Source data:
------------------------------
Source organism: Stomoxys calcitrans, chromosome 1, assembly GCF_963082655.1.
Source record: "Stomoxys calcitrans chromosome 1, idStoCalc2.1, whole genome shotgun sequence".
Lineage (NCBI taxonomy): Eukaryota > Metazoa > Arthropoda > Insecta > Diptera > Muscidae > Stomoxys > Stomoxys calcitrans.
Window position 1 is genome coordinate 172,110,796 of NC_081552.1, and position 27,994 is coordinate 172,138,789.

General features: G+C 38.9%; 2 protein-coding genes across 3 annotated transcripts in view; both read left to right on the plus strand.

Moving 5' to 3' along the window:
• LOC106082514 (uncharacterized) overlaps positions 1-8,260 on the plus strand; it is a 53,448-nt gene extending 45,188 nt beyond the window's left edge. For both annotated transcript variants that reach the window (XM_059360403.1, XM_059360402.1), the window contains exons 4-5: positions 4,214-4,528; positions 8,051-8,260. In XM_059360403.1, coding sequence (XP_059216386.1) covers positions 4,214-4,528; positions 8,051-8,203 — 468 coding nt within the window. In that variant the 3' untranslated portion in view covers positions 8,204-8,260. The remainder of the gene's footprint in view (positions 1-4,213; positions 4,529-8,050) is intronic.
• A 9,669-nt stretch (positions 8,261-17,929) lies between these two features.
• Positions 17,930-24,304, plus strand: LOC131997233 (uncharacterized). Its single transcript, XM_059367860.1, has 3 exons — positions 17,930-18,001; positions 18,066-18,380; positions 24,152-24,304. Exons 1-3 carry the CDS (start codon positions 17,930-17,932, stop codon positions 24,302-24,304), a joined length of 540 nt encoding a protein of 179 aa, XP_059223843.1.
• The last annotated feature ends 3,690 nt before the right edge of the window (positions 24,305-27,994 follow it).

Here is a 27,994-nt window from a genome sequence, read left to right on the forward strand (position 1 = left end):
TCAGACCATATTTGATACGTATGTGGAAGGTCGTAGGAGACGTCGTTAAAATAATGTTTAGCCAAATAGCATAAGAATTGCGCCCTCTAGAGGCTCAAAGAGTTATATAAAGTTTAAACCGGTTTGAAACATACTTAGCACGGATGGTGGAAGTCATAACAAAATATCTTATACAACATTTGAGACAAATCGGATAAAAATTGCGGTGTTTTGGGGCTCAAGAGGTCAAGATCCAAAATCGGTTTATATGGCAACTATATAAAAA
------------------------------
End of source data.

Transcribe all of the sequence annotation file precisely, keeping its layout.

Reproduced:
Source organism: Stomoxys calcitrans, chromosome 1, assembly GCF_963082655.1.
Source record: "Stomoxys calcitrans chromosome 1, idStoCalc2.1, whole genome shotgun sequence".
Lineage (NCBI taxonomy): Eukaryota > Metazoa > Arthropoda > Insecta > Diptera > Muscidae > Stomoxys > Stomoxys calcitrans.
Window position 1 is genome coordinate 172,110,796 of NC_081552.1, and position 27,994 is coordinate 172,138,789.

General features: G+C 38.9%; 2 protein-coding genes across 3 annotated transcripts in view; both read left to right on the plus strand.

Moving 5' to 3' along the window:
• LOC106082514 (uncharacterized) overlaps positions 1-8,260 on the plus strand; it is a 53,448-nt gene extending 45,188 nt beyond the window's left edge. For both annotated transcript variants that reach the window (XM_059360403.1, XM_059360402.1), the window contains exons 4-5: positions 4,214-4,528; positions 8,051-8,260. In XM_059360403.1, coding sequence (XP_059216386.1) covers positions 4,214-4,528; positions 8,051-8,203 — 468 coding nt within the window. In that variant the 3' untranslated portion in view covers positions 8,204-8,260. The remainder of the gene's footprint in view (positions 1-4,213; positions 4,529-8,050) is intronic.
• A 9,669-nt stretch (positions 8,261-17,929) lies between these two features.
• Positions 17,930-24,304, plus strand: LOC131997233 (uncharacterized). Its single transcript, XM_059367860.1, has 3 exons — positions 17,930-18,001; positions 18,066-18,380; positions 24,152-24,304. Exons 1-3 carry the CDS (start codon positions 17,930-17,932, stop codon positions 24,302-24,304), a joined length of 540 nt encoding a protein of 179 aa, XP_059223843.1.
• The last annotated feature ends 3,690 nt before the right edge of the window (positions 24,305-27,994 follow it).

Here is a 27,994-nt window from a genome sequence, read left to right on the forward strand (position 1 = left end):
TCAGACCATATTTGATACGTATGTGGAAGGTCGTAGGAGACGTCGTTAAAATAATGTTTAGCCAAATAGCATAAGAATTGCGCCCTCTAGAGGCTCAAAGAGTTATATAAAGTTTAAACCGGTTTGAAACATACTTAGCACGGATGGTGGAAGTCATAACAAAATATCTTATACAACATTTGAGACAAATCGGATAAAAATTGCGGTGTTTTGGGGCTCAAGAGGTCAAGATCCAAAATCGGTTTATATGGCAACTATATAAAAA